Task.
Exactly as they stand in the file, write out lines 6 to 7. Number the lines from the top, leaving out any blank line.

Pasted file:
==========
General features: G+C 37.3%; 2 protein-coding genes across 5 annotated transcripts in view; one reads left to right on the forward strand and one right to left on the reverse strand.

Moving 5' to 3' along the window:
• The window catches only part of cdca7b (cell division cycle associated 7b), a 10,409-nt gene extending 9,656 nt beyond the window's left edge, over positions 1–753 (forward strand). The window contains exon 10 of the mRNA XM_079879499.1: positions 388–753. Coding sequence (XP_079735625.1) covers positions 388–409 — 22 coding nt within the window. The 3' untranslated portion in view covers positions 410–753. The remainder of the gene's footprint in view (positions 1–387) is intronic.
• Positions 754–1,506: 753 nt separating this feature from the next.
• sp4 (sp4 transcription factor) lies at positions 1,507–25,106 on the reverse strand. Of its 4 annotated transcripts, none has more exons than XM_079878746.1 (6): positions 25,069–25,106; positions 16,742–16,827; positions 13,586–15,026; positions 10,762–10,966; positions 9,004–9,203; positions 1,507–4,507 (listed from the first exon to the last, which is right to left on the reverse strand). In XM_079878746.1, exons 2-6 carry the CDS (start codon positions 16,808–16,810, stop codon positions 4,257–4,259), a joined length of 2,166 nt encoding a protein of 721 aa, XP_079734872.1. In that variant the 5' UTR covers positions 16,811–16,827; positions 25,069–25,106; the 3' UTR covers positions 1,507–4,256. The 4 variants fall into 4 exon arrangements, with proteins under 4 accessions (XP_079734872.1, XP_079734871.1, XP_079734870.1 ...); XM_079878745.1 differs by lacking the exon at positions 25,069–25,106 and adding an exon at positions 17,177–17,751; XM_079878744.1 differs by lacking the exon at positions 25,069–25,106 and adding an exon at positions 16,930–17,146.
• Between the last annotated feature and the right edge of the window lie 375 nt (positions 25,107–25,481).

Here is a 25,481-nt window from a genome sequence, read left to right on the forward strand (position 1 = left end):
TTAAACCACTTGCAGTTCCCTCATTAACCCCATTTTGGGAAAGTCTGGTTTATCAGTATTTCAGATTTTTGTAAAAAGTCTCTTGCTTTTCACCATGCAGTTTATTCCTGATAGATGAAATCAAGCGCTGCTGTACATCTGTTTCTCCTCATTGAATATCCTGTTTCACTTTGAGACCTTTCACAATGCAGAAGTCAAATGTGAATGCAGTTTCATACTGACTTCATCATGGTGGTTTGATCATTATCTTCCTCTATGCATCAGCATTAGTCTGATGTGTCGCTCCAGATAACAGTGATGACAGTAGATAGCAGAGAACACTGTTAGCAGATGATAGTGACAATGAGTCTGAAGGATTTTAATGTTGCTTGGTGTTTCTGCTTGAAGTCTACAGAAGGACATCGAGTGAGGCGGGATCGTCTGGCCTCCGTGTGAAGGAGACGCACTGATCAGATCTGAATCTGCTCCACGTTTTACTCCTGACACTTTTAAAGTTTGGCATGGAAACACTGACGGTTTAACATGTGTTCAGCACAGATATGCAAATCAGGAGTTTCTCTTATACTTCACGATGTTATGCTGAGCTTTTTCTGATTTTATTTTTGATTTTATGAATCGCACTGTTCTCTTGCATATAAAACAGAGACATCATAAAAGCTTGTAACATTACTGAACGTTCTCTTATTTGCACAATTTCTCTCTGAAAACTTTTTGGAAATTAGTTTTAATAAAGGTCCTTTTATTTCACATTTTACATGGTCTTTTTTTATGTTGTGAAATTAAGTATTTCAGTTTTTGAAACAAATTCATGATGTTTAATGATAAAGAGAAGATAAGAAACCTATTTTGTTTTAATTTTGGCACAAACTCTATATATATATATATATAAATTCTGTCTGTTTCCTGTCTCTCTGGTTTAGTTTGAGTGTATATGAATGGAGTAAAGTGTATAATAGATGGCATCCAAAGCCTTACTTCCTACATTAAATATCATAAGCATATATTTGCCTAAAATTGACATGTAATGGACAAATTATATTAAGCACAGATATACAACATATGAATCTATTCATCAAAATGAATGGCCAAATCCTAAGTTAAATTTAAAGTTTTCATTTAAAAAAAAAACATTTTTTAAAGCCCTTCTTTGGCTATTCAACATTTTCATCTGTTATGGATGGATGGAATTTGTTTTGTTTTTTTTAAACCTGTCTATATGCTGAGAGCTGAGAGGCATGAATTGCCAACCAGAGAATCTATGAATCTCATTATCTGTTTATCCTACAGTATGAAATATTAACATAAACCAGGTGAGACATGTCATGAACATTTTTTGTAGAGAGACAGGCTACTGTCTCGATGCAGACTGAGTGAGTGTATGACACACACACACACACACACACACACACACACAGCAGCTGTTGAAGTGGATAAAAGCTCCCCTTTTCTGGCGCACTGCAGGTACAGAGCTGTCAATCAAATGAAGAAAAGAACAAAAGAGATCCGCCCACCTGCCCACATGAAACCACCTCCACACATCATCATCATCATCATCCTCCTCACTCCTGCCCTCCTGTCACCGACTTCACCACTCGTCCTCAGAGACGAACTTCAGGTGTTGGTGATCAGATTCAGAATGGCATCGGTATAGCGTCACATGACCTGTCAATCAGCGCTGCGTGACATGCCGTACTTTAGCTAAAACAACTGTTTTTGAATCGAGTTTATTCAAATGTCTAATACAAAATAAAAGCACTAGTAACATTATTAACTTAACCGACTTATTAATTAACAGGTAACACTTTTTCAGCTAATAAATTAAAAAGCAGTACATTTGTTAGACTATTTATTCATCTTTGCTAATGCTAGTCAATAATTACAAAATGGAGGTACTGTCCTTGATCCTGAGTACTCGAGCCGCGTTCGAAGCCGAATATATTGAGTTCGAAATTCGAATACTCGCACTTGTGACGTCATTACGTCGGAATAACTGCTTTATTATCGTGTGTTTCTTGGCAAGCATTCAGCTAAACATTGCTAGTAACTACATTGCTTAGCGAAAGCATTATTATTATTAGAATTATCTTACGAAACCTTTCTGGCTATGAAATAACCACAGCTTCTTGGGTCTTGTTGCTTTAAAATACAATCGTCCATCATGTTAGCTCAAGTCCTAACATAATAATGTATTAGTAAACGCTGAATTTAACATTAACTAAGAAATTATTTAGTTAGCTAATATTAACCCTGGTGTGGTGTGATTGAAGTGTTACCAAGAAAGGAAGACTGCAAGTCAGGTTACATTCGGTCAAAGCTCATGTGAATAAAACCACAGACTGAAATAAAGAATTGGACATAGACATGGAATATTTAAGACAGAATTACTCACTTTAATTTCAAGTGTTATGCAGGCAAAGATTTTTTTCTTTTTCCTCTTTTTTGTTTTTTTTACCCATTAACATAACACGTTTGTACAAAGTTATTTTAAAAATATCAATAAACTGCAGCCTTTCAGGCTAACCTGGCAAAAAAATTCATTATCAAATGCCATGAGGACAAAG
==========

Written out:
• Between the last annotated feature and the right edge of the window lie 375 nt (positions 25,107–25,481).

Here is a 25,481-nt window from a genome sequence, read left to right on the forward strand (position 1 = left end):